A real solution to SA's education crisis - TechCentral

A real solution to SA’s education crisis

marc-ashton-2-180There are few things which upset me more than the state of the South African education system.

It is a system which consigns millions of people to mass incarceration every year and, much like prison, spits out detainees who are more useless than before they went in.

Simplistically, we try and cram as many kids as possible into a standardised education system, tell them that they need to serve one third of their time to get parole (a 30% pass mark) and then, like some morbid real-world edition of The Hunger Games, we ask the lowest common denominator to go and compete against the privileged to get jobs in a market where one out of two won’t find employment.

By the way, the industrial age jobs like drilling into rocks or digging up and then reinstalling traffic circles in Linden are probably not going to exist in 20 years’ time. At least on planet earth.

Yes there has been some innovation from the likes of Launchpad and Spark Schools and hopefully this addresses some of the foundation and primary school-level education issues, but the real challenge is for those who fall out of the education funnel and then become a drain on society.

What happens when you are 23 years old and sitting in Orange Farm because you lost your parents to HIV years ago and are now responsible for three school-going kids? Imagine being a 16- year-old Sandton kid who has had their brain, creativity and personality dulled by daily doses of Ritalin because it will help you “concentrate” and “behave”.

What creates the issue?

Firstly, I am a big believer in the Free Market Foundation view that education should not be compulsory. By pushing more and more people into the funnel and telling everybody that it is “okay to understand only one third of your work”, you are breaking the system for those who do actually want to be there.

The long and the short of it is that education is no longer an enabler. It is a commodity to be sold to the highest bidder on the basis of supply and demand. Hell, people are prepared to pay 145 times earnings to get in on the bubble at Curro or 25 times historic earnings at Advtech. Basically we’re saying that Advtech — a business which was listed in 1987 — will see its earnings grow twice as fast as the average company on the JSE. It’s a bubble.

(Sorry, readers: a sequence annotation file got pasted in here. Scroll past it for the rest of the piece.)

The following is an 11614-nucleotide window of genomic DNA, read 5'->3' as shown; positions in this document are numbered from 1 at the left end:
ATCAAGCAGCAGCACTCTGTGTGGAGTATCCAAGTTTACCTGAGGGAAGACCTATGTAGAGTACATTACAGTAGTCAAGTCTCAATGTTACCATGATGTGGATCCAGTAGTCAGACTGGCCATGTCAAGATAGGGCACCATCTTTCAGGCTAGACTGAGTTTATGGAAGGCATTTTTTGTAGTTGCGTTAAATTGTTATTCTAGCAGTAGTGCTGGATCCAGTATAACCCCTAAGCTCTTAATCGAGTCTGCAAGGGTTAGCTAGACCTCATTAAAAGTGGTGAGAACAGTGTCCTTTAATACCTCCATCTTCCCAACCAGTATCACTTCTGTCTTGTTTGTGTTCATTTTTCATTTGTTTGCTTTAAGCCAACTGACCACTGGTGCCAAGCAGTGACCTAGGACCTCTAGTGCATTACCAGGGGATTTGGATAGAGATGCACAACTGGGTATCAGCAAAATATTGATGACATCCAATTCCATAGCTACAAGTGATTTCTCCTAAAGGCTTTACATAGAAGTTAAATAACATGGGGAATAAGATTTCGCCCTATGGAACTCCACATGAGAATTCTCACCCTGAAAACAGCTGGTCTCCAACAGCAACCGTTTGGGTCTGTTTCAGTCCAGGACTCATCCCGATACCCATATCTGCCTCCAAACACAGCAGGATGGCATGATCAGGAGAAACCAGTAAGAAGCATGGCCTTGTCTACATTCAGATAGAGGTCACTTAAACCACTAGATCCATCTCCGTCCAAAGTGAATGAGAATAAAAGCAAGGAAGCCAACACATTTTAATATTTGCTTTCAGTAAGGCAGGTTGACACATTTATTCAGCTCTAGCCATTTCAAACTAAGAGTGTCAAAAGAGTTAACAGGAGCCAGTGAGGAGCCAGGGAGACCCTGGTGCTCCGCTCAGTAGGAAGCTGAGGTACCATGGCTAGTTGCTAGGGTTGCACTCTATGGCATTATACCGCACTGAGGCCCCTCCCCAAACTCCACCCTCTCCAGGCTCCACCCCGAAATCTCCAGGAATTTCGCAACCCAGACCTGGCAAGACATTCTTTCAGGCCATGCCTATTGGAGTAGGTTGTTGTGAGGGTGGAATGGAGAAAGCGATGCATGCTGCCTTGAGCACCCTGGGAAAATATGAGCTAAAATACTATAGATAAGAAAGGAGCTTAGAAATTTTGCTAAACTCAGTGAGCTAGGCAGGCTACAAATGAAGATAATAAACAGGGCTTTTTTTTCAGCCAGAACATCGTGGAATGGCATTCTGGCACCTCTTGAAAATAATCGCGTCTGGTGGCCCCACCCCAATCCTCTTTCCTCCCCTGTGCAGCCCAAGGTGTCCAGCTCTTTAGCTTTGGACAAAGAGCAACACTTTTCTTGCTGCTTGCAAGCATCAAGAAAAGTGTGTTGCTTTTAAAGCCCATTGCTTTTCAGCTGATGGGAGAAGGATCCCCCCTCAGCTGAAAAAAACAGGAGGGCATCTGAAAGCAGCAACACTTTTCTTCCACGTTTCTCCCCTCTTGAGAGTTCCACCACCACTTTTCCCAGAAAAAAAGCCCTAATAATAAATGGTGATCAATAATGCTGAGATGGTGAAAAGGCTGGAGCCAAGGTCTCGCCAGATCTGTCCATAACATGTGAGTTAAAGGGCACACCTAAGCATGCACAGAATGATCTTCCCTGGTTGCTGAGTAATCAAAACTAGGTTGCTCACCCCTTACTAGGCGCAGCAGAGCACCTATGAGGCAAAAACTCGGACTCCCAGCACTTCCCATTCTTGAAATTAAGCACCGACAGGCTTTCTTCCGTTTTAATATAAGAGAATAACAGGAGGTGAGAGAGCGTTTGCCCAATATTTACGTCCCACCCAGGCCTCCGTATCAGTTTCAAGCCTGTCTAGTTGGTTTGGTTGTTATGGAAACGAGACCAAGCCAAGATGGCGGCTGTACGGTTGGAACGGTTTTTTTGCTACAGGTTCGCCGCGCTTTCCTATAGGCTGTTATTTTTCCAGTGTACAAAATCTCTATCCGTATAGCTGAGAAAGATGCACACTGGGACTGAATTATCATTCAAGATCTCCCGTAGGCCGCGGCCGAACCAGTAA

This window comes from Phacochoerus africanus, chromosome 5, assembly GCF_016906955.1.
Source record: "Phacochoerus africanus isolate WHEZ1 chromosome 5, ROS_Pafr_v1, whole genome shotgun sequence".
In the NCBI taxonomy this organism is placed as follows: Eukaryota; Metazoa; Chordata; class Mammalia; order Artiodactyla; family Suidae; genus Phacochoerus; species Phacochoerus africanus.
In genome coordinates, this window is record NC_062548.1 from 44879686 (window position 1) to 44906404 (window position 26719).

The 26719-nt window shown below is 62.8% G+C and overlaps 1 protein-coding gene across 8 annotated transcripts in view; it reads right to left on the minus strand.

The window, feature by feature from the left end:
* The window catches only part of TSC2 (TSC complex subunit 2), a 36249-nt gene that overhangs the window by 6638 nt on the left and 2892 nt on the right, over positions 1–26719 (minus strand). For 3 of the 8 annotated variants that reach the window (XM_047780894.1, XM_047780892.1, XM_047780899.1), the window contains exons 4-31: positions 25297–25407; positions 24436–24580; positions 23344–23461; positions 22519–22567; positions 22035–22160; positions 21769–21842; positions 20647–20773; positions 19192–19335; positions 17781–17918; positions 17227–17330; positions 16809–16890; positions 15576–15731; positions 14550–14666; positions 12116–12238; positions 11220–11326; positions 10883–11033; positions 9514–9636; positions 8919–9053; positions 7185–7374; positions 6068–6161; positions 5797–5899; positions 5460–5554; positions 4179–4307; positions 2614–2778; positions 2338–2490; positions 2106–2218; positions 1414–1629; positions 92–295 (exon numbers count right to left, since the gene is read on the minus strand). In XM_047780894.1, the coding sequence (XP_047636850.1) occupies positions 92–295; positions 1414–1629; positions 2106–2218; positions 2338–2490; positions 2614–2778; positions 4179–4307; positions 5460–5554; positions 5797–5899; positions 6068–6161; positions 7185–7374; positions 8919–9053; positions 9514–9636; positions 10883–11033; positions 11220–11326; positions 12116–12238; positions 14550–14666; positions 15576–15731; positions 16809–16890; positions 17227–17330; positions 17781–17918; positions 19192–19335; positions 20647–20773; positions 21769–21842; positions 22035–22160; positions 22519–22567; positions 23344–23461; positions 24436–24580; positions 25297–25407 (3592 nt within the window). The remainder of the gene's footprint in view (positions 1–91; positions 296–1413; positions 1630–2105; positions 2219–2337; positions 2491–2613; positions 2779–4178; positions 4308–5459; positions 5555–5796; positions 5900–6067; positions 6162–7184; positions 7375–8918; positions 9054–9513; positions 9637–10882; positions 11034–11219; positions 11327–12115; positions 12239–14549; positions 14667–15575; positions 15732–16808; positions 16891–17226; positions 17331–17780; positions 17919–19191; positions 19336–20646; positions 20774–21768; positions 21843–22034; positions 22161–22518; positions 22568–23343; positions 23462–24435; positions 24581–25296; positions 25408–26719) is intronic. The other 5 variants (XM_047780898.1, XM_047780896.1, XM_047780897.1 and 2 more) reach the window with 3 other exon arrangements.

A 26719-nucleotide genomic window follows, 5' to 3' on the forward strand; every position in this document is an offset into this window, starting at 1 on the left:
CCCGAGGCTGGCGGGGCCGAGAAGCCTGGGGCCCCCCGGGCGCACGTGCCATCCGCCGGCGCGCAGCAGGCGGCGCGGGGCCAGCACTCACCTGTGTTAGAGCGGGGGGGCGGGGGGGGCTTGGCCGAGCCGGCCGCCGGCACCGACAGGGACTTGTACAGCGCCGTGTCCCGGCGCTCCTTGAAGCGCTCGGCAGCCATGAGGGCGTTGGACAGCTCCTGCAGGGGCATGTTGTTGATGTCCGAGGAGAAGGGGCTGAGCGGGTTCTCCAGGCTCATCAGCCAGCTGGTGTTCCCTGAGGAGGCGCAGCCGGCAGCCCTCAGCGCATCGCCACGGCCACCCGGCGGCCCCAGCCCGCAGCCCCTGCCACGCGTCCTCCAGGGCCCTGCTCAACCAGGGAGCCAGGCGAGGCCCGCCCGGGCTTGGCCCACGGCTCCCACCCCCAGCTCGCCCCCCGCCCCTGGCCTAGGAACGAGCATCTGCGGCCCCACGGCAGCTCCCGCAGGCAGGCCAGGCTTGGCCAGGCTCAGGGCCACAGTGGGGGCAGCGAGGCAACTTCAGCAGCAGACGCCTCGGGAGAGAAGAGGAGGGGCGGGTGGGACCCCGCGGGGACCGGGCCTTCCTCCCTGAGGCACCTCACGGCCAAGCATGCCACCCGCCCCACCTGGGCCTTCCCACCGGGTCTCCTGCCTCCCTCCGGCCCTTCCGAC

If you read the statistics, the size of US student debt is many times bigger than the US housing crisis, which blew up the global economy in 2008. But, hey, we’re getting smarter … that judges, politicians and the average American will spend the rest of their natural life paying off debt is just a sideshow. Thank goodness they have that Donald Trump guy to talk some sense into them right?

Yes, that was sarcasm.

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I was in a state of despair until I came across a very interesting not-for-profit project last week called WeThinkCode, which is using the power of technology to teach South Africans how to code.

In a nutshell, you can learn to code from the basic principles right up to higher level coding through gaming principles. Irrespective of whether you have a coding background or even tried to code, you have the opportunity to learn at a generalist level before starting to specialise in things like database or language-specific programming.

The initiative is kicking off with an interesting challenge to the South African technology community where tech and business leaders are going to try their hand at coding and will compete against each other on 29 September.

I am participating, even though my coding skills are incredibly light. I support it because I think that it completely democratises education and lets anybody try their hand at a technology skill.

We have this argument that we want to become a “knowledge-based” economy but we are not prepared to share knowledge and technology know-how. Here is an initiative which does exactly that and the kids that are involved receive actual practical training. You get a coder with some experience and on top of that you enjoy a tax benefit for training a young South African as an employer. It becomes a win-win.

Let’s learn from this model and get education back to being an enabler rather than a commodity.

  • Marc Ashon is MD of Moneyweb. This article was first published on Moneyweb and is republished here with permission

3 Comments

  1. Greg Mahlknecht on

    While I’m not a particular fan of the standardized education system, I have yet to see a viable alternative. It’s all good and well saying education should be optional or tailored to the student, but haven’t seen any information how this is expected to work in the real world? How for example would tertiary education be able to determine which students to admit?